Exploring the role of pH in modulating the effects of lidocaine in virtual ischemic tissue.
Lidocaine is a class I antiarrhytmic drug that blocks Na(+) channels and exists in both neutral and charged forms at a physiological pH. In this work, a mathematical model of pH and the frequency-modulated effects of lidocaine has been developed and incorporated into the Luo-Rudy model of the ventricular action potential. We studied the effects of lidocaine on Na(+) current, maximum upstroke velocity, and conduction velocity and demonstrated that a decrease of these parameters was dependent on pH, frequency, and concentration. We also tested the action of lidocaine under pathological conditions. Specifically, we investigated its effects on conduction block under acute regional ischemia. Our results in one-dimensional fiber simulations showed a reduction of the window of block in the presence of lidocaine, thereby highlighting the role of reduced conduction velocity and safe conduction. This reduction may be related to the antifibrillatory effects of the drug by hampering wavefront fragmentation. In bidimensional acute ischemic tissue, lidocaine increased the vulnerable window for reentry and exerted proarrhythmic effects. In conclusion, the present simulation study used a newly formulated model of lidocaine, which considers pH and frequency modulation, and revealed the mechanisms by which lidocaine facilitates the onset of reentries. The results of this study also help to increase our understanding of the potential antifibrillatory effects of the drug.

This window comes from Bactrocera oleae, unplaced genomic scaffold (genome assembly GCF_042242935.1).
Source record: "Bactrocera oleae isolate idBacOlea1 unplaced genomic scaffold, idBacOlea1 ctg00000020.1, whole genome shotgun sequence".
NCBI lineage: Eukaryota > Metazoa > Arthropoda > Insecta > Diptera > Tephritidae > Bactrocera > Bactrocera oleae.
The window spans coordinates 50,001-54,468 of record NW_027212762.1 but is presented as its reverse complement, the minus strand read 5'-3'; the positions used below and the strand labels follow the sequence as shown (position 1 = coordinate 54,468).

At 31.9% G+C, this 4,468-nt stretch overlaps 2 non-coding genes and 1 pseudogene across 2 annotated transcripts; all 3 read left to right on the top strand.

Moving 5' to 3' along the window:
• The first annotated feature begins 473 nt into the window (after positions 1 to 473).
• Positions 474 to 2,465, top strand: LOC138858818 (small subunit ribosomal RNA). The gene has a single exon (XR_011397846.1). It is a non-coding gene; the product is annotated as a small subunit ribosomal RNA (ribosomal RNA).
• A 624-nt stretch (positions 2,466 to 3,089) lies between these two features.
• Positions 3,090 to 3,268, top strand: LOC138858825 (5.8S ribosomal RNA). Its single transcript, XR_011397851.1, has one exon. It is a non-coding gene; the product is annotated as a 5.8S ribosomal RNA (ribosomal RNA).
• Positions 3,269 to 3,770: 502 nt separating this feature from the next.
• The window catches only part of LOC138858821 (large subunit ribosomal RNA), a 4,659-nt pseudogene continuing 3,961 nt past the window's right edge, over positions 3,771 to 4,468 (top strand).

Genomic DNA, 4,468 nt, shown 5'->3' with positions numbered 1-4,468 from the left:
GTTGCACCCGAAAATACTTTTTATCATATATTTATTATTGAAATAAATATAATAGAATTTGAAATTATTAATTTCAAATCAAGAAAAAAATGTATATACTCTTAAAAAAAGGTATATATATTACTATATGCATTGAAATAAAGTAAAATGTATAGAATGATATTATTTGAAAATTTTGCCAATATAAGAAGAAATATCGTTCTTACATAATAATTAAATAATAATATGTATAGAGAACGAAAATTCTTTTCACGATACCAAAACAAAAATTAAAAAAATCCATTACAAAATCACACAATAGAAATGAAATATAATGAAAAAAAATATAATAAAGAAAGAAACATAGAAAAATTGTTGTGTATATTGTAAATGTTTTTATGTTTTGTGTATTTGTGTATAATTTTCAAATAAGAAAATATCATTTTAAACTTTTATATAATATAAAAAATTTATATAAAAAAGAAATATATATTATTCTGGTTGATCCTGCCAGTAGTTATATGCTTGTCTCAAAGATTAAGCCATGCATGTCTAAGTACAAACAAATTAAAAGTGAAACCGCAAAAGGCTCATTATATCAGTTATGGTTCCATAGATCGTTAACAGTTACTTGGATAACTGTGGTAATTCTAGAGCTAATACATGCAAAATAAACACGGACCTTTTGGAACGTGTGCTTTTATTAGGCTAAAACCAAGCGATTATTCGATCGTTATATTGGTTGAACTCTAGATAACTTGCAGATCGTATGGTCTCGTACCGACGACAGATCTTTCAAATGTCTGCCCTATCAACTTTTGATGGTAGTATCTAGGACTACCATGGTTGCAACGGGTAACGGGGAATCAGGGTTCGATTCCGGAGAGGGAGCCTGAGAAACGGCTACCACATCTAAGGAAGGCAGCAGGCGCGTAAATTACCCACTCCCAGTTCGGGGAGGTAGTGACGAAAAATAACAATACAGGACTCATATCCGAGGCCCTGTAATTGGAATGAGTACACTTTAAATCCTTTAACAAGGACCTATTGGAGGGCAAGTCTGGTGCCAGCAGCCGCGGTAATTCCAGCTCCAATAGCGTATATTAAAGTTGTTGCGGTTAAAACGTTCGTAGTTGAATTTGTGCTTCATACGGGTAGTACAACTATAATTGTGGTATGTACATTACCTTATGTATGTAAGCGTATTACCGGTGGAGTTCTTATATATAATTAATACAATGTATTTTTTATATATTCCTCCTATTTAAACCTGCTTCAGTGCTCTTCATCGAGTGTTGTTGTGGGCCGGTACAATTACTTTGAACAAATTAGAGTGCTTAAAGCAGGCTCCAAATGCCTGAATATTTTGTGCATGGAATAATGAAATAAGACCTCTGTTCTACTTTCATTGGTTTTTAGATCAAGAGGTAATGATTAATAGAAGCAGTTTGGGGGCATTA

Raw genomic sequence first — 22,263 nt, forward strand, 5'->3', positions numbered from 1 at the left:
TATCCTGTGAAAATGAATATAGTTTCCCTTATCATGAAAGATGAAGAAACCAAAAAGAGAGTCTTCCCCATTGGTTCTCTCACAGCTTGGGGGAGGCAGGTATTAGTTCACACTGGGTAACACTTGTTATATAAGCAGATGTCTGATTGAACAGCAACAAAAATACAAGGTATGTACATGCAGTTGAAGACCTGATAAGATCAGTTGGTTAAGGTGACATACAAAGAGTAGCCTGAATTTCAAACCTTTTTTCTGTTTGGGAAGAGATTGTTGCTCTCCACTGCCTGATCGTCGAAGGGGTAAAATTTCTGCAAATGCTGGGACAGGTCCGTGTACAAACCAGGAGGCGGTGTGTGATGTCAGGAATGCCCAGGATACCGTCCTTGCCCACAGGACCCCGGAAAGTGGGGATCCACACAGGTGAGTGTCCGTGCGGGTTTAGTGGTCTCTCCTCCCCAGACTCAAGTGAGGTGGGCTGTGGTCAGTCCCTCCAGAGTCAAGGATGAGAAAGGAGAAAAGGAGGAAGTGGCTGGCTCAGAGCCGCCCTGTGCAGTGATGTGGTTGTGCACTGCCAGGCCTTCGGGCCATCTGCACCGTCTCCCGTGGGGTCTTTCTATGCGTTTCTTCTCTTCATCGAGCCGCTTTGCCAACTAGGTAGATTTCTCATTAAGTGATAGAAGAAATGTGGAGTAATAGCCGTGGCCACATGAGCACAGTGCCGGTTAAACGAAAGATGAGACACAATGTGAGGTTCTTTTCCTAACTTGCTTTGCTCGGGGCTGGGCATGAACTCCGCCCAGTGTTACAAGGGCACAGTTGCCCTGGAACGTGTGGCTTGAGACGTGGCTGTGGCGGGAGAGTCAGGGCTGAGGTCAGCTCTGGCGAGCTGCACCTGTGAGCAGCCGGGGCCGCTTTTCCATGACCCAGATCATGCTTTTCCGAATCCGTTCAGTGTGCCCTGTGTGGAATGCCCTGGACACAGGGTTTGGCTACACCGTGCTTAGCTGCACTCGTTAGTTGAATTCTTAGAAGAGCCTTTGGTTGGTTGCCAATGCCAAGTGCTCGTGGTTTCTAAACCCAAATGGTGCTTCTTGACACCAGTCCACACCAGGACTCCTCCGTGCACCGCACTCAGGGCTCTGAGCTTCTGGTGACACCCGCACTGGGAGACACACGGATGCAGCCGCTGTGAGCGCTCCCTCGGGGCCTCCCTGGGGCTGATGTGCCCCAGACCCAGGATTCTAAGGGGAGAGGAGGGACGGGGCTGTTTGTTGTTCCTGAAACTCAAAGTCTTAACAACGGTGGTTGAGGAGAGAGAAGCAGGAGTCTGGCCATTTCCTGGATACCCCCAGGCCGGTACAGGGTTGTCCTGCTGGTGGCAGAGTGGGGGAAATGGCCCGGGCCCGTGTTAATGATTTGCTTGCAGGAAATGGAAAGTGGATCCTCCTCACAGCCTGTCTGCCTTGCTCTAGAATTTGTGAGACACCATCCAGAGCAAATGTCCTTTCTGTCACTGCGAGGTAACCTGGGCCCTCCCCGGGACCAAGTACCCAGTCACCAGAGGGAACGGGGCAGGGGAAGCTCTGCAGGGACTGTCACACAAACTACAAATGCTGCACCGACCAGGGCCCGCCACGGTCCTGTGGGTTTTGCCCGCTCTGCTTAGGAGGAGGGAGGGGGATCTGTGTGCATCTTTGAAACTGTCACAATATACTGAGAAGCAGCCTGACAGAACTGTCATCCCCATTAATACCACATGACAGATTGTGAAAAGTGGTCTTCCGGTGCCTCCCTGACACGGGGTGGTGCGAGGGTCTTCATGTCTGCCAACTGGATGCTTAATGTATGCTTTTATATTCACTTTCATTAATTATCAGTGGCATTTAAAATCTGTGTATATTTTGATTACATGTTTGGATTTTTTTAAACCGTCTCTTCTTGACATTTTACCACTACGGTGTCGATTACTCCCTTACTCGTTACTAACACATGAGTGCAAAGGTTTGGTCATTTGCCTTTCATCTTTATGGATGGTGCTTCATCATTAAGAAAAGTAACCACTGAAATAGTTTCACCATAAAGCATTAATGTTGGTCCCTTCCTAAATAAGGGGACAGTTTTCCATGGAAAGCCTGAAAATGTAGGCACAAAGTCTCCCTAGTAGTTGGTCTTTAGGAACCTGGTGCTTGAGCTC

Cardona, K; Trénor, B; Moltó, G; Martínez, M; Ferrero, JM; Starmer, F; Saiz, J
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